Maybe this will resurrect Campos.

Reply
patenttrollnj (Nov 8, 2018 - 1:30 am)

I find this very hard to believe.

A school like Northwestern should not be having financial difficulties like this.

If it were some tier 3, yes I can see this being the case. But Northwester???

Obviously, there must have been some profoundly irresponsible conduct by the school's administrators for them to get into this situation.

Reply
wearyattorney (Nov 8, 2018 - 1:50 am)

I disagree. If you can get into Northwestern, you have other options.

This is why Harvard is trying to open up the GRE as an alternative avenue for law school admissions. The bottom feeding closures are a canary in the coal mine. In fact, many bottom tier schools may survive and more respectable schools may find themselves in difficulty, as students considering the latter are more likely to do research than students considering the former.

Reply
6figuremistake (Nov 8, 2018 - 8:20 am)

Right, sure the elite schools could pack the halls with students (and their bank accounts with cash) if they would just relax admissions standards, but that would undermine both the law school and the NW overall brand, and they just aren't going to do that. Hence, why they're trying add revenue under the radar via the LLM program.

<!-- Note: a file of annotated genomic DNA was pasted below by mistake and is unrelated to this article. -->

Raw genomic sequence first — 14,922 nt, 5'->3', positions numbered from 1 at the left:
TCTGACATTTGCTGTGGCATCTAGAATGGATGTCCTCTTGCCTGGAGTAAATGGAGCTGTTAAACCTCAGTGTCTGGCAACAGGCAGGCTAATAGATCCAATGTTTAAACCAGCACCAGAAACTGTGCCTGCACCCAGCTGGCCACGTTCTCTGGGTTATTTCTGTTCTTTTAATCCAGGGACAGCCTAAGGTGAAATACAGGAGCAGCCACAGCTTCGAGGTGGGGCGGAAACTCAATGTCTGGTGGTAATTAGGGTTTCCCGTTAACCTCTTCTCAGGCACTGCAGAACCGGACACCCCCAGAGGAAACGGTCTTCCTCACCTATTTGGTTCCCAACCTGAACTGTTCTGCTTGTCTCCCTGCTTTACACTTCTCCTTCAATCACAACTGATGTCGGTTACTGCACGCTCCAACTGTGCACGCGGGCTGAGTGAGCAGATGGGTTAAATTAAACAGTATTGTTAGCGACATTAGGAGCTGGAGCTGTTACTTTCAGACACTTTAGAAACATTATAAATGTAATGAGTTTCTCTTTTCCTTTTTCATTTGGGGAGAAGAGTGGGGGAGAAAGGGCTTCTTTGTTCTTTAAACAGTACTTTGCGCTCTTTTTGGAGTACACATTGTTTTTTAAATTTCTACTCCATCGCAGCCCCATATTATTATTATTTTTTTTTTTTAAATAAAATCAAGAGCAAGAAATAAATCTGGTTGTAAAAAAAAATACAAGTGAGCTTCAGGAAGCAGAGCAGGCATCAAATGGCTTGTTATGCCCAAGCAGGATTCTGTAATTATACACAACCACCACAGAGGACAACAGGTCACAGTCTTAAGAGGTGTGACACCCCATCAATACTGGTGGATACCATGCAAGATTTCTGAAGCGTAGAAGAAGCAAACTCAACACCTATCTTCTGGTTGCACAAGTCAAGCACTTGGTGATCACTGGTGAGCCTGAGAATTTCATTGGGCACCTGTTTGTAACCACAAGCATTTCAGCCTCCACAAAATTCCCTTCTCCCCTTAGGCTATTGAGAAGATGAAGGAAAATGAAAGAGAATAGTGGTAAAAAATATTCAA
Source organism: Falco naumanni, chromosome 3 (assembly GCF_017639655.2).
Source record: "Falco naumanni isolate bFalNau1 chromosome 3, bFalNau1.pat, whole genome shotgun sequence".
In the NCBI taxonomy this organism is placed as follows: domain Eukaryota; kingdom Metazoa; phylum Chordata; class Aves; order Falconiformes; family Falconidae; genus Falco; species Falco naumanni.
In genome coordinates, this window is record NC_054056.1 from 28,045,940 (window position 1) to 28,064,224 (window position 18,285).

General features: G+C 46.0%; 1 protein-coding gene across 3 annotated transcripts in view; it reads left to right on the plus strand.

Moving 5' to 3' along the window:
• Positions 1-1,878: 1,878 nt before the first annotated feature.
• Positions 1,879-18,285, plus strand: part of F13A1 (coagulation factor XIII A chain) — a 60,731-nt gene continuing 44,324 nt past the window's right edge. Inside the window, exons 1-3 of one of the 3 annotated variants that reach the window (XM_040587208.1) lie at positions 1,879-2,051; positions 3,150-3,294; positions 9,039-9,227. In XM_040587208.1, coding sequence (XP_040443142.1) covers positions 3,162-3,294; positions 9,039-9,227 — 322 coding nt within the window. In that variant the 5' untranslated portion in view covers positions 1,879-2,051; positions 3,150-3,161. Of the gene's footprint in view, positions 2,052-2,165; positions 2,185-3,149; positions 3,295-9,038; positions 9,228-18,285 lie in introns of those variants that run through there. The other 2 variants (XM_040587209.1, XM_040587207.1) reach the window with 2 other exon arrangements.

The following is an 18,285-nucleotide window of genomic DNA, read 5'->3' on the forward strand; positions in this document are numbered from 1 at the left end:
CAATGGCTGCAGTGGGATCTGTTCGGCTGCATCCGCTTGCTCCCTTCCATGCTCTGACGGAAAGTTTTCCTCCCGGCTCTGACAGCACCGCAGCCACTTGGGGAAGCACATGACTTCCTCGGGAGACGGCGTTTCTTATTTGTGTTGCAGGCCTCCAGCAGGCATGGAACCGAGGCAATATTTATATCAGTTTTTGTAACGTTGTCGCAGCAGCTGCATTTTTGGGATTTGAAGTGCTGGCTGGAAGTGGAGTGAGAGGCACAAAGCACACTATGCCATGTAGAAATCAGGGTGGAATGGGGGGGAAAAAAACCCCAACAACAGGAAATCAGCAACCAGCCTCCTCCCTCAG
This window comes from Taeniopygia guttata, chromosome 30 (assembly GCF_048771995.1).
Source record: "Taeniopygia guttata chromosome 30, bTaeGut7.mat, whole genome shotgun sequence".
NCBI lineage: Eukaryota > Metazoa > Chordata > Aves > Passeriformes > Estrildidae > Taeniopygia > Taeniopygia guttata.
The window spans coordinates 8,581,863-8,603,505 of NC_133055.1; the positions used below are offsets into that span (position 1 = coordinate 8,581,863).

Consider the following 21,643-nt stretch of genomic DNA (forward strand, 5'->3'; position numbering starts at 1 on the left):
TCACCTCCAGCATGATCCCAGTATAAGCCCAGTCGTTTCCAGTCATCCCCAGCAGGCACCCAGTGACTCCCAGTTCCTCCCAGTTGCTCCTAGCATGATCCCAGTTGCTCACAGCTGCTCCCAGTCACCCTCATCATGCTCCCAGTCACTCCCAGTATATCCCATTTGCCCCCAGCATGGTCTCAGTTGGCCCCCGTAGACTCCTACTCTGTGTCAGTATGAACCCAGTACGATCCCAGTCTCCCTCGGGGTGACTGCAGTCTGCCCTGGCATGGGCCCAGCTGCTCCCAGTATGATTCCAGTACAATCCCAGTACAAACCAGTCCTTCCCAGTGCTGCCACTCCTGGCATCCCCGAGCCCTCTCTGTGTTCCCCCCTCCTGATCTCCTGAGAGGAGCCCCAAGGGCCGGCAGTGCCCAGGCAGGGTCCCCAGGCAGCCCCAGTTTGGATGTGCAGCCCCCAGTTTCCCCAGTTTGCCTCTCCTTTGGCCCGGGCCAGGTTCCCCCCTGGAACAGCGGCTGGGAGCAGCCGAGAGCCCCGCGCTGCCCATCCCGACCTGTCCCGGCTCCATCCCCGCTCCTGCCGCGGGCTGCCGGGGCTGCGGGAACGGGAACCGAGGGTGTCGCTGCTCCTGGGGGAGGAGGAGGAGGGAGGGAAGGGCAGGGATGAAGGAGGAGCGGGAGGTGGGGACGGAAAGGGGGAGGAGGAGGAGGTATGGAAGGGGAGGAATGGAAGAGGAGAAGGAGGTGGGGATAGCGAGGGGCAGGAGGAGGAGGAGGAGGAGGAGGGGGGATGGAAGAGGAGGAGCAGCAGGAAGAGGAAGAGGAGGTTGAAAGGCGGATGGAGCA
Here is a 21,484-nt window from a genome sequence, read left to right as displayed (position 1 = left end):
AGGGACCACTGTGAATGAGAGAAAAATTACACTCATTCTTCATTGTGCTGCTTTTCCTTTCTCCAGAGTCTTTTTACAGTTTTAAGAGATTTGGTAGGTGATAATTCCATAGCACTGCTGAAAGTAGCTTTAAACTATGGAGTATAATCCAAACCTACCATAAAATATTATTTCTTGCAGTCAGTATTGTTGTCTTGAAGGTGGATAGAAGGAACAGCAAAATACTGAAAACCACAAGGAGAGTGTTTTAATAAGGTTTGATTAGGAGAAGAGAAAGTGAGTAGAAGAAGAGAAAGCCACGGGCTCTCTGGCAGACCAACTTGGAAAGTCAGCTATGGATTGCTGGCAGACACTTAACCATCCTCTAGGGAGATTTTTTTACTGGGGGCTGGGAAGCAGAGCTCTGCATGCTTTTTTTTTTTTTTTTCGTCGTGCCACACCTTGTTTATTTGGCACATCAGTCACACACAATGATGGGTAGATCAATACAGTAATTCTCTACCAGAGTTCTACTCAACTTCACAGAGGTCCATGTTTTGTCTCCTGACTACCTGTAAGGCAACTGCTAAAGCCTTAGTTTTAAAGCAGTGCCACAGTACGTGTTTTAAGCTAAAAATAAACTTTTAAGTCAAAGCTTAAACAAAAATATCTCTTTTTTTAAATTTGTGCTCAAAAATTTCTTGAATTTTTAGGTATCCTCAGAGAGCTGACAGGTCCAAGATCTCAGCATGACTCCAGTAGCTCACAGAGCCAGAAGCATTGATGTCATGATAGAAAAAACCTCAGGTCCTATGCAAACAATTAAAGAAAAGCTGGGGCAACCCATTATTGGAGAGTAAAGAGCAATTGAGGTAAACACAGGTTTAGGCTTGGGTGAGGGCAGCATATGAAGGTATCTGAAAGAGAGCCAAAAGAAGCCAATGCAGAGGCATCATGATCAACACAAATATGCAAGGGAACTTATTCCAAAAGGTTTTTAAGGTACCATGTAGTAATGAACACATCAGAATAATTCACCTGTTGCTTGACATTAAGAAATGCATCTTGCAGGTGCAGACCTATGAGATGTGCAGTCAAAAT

As wearyattorney noted, accepted students likely have other options - including getting free rides at slightly less prestigious institutions. Does NW open some doors that are closed to students from lesser schools? Sure, but it's certainly not a guarantee of a great job. I wouldn't want to graduate in the bottom half or even bottom 2/3rds from this place - particularly with $200k in loans.

Reply
dupednontraditional (Nov 8, 2018 - 11:44 am)

Agree wholeheartedly. Fifteen years ago, I would have said NW was a Golden Ticket to Greatness. Knowing what I know now, while it's still an achievement, I wouldn't want to be in the bottom 2/3rds either. Knowing me, that is exactly where I would have been in that scenario.

Reply
patenttrollnj (Nov 8, 2018 - 1:55 pm)

Harvard being the school that was paying then Professor Elizabeth Warren $250K per year to teach one class per semester. Seriously, is it any wonder why these schools are underwater?

Reply
wearyattorney (Nov 8, 2018 - 4:37 pm)